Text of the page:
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Trump Holds 2-day Summit with Japanese PM Abe

  • VOA News

Japanese Prime Minister Shinzo Abe, center, is greeted by Chairman and Cisco CEO Chuck Robbins, left, and U.S. Chamber of Commerce President and CEO Tom Donohue, right, as he arrives to speak at a business roundtable at the U.S. Chamber of Commerce in Washington, Feb. 10, 2017.

U.S. President Donald Trump and Japanese Prime Minister Shinzo Abe begin two days of talks Friday that provide both leaders with opportunities to reinforce a long-established security treaty and bolster their economic relationship.

Trump and Abe will hold talks in the Oval Office Friday morning followed by a midday news conference. The two leaders will then fly to Palm Beach, Florida for a weekend stay at Trump's Mar-a-Lago estate.

It will be the most time Trump will have spent with a foreign leader since he became president on January 20. It will be Trump's second face-to-face meeting with a key ally after hosting British Prime Minister Theresa May two weeks ago.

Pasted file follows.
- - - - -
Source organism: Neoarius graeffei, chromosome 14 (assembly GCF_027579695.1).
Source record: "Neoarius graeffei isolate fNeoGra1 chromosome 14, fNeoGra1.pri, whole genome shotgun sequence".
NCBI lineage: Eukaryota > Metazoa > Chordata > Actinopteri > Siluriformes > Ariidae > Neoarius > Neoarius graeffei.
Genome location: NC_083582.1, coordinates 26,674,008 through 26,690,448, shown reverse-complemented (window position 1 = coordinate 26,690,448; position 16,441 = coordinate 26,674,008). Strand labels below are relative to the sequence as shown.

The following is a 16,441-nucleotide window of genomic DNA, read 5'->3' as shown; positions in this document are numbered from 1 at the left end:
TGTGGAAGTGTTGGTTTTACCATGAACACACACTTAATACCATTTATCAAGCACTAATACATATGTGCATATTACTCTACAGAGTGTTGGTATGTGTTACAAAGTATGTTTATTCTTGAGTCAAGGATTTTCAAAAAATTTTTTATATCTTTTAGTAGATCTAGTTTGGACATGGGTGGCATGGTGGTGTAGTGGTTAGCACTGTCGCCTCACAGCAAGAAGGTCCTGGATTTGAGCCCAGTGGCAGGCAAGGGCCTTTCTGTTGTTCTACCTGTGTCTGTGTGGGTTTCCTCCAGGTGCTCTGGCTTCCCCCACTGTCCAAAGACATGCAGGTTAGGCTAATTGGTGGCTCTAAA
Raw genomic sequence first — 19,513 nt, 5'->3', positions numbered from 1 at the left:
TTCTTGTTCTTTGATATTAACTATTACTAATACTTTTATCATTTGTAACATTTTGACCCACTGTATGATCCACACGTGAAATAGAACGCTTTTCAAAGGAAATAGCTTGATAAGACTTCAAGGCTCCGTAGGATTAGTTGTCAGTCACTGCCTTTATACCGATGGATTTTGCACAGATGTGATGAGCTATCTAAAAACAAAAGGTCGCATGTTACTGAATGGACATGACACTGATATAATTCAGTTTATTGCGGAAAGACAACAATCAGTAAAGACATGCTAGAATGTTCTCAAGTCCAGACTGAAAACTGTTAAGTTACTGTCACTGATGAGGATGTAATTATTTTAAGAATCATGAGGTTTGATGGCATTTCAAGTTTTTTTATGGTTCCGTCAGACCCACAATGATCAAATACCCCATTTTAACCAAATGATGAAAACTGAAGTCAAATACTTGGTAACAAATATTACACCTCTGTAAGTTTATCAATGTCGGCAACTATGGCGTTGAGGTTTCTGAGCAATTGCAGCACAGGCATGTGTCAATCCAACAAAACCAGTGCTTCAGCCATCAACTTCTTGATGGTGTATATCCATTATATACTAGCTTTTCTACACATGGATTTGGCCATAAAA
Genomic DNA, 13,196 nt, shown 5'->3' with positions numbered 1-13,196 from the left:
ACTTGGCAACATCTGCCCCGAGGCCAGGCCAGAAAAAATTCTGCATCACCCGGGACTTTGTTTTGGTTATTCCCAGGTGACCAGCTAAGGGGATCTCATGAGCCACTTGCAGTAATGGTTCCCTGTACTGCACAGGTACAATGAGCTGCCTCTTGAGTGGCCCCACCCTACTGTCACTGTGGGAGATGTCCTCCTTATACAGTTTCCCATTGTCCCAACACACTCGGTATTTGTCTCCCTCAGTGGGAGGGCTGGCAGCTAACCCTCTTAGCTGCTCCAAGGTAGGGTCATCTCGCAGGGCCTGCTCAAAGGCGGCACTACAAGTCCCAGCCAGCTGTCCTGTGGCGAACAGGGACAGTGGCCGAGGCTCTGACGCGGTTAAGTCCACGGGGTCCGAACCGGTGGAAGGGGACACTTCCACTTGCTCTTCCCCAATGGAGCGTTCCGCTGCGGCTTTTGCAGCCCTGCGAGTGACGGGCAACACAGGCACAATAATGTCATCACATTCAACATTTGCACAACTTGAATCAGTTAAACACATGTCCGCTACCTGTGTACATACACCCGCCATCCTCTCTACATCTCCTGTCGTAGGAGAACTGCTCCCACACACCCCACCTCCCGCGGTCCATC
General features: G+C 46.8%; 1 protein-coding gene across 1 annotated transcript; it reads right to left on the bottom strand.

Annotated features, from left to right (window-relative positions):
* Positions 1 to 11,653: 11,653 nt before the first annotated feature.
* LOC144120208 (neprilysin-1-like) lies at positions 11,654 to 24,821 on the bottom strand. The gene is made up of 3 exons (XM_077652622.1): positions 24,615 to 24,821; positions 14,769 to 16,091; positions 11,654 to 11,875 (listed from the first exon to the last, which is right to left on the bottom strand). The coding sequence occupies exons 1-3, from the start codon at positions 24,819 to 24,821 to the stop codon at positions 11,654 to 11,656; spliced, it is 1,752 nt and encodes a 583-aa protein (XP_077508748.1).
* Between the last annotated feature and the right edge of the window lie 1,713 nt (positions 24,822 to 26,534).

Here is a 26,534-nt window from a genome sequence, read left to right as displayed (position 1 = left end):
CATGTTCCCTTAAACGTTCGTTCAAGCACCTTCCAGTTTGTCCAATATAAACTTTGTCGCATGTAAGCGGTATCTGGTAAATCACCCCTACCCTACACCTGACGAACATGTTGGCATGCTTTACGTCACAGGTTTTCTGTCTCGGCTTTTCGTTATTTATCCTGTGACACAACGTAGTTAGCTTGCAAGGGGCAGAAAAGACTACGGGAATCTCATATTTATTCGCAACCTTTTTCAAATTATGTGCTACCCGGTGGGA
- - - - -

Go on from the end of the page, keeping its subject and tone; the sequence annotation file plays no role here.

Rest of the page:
"I think the president just really enjoys [Abe's] company and wants to not only get to know him better but to have a greater bilateral relationship," said White House spokesman Sean Spicer. "He understands the importance of the region," Spicer added.

The Trump administration set a positive tone for the weekend summit by saying Trump would resist any unilateral declarations that would threaten Japan's authority over disputed islands in the East China Sea.

FILE - President Donald Trump
FILE - President Donald Trump




'America First' policy

Japan has been concerned about the impact Trump's "America First" strategy will have on Asia, as well as Trump's decision to withdraw from the Trans-Pacific Partnership trade agreement.

Japanese government sources say Abe hopes promises to create U.S. jobs and strengthen its military will convince Trump to adopt more favorable economic positions and honor their longstanding alliance.

Japanese officials say Abe hopes to achieve this with an expected economic stimulus package that could create 700,000 U.S. jobs through investments in infrastructure.

Japan's concerns about Trump's campaign promise to get Japan and other U.S. allies to pay more for their own defense were allayed somewhat by Defense Secretary James Mattis during a visit last week to Japan and South Korea.

WATCH: Abe lays wreath at Arlington National Cemetery

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